Mr. Stuart-Hill

Trevor Stuart-Hill

President & Founder

Revenue Matters

Mr. Trevor Stuart-Hill is the founder and president of Revenue Matters. He sets the cultural course, provides the strategic direction and oversees the performance for each of Revenue Matters four operating groups.

He co-authored the first college-level textbook on the subject of revenue management that is currently being used for teaching this discipline around the world. He was a founding member of the Hospitality Sales & Marketing Association International‘s (HSMAI) Revenue Management Advisory Board and is an active member of both the Professional Pricing Society (PPS) and the International Society of Hospitality Consultants (ISHC). Mr. Stuart-Hill has been recognized by HSMAI as one of the hospitality industry’s top 25 minds in sales and marketing.

In previous corporate level roles, Mr. Stuart-Hill defined revenue management strategies including developing pricing and distribution approaches for both Sage Hospitality Resources and Destination Hotels & Resorts. Prior to forming Revenue Matters in 2009, Mr. Stuart-Hill was primarily responsible the account management function for the Americas region at Sabre Hospitality Solutions.

An avid golfer and private pilot, Mr. Stuart-Hill resides in Parker Colorado.

Mr. Stuart-Hill can be contacted at 303-690-9116 or Trevor@RevenueMatters.com

Coming Up In The November Online Hotel Business Review




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Feature Focus
Architecture & Design: Authentic, Interactive and Immersive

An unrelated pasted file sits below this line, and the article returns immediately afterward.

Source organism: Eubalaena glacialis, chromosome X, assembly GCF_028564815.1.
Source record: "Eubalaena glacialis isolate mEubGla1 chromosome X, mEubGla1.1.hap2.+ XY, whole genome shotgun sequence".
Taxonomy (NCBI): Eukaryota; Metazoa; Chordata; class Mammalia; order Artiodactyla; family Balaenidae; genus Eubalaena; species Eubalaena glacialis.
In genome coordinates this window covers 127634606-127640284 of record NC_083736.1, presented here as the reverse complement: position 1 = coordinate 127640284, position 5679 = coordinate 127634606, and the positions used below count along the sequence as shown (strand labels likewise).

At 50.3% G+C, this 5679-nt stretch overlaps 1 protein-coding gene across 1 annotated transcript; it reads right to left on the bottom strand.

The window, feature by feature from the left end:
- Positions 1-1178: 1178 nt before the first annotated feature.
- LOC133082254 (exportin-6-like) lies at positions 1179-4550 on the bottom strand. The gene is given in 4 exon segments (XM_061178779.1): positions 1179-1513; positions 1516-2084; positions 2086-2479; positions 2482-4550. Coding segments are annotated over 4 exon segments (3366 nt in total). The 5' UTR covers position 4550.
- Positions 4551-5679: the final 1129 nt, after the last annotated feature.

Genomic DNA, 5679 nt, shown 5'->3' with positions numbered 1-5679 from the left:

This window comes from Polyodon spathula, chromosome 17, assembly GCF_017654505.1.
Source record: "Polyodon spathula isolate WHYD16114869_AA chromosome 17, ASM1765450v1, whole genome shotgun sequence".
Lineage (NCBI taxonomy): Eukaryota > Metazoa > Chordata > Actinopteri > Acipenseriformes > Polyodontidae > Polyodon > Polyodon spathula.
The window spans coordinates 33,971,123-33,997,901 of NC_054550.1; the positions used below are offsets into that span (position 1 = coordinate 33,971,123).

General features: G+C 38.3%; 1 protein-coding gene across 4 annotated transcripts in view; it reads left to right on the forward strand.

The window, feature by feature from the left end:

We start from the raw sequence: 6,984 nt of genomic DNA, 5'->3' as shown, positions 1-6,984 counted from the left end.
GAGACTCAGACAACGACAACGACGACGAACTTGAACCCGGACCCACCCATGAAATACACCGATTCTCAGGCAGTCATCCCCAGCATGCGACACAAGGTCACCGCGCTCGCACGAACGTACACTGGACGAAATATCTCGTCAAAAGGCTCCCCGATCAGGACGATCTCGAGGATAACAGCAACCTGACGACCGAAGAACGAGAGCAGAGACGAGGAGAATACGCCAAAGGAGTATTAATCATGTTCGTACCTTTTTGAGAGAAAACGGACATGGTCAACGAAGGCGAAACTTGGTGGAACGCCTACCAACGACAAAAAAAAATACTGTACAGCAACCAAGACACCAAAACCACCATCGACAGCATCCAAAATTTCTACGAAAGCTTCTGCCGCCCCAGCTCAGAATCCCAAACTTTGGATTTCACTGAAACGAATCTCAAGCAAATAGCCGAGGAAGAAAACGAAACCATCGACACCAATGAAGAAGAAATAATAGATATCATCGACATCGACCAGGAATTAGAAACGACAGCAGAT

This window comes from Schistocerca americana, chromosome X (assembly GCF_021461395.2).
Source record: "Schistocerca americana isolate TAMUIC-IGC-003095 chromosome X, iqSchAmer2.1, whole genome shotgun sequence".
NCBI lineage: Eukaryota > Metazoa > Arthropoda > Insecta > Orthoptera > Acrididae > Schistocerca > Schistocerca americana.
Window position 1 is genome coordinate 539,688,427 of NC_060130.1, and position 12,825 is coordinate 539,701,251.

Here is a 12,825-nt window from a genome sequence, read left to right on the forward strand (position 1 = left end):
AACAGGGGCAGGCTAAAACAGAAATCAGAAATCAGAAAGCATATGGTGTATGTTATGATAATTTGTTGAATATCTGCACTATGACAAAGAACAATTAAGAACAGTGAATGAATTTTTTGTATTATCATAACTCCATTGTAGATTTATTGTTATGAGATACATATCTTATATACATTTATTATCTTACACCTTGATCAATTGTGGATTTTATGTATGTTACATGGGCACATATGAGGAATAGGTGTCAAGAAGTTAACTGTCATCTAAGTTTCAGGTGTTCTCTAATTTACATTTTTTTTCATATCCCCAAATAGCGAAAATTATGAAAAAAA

If there is one dominant trend in the field of hotel architecture and design, it’s that travelers are demanding authentic, immersive and interactive experiences. This is especially true for Millennials but Baby Boomers are seeking out meaningful experiences as well. As a result, the development of immersive travel experiences - winery resorts, culinary resorts, resorts geared toward specific sports enthusiasts - will continue to expand. Another kind of immersive experience is an urban resort – one that provides all the elements you'd expect in a luxury resort, but urbanized. The urban resort hotel is designed as a staging area where the city itself provides all the amenities, and the hotel functions as a kind of sophisticated concierge service. Another trend is a re-thinking of the hotel lobby, which has evolved into an active social hub with flexible spaces for work and play, featuring cafe?s, bars, libraries, computer stations, game rooms, and more. The goal is to make this area as interactive as possible and to bring people together, making the space less of a traditional hotel lobby and more of a contemporary gathering place. This emphasis on the lobby has also had an associated effect on the size of hotel rooms – they are getting smaller. Since most activities are designed to take place in the lobby, there is less time spent in rooms which justifies their smaller design. Finally, the wellness and ecology movements are also having a major impact on design. The industry is actively adopting standards so that new structures are not only environmentally sustainable, but also promote optimum health and well- being for the travelers who will inhabit them. These are a few of the current trends in the fields of hotel architecture and design that will be examined in the November issue of the Hotel Business Review.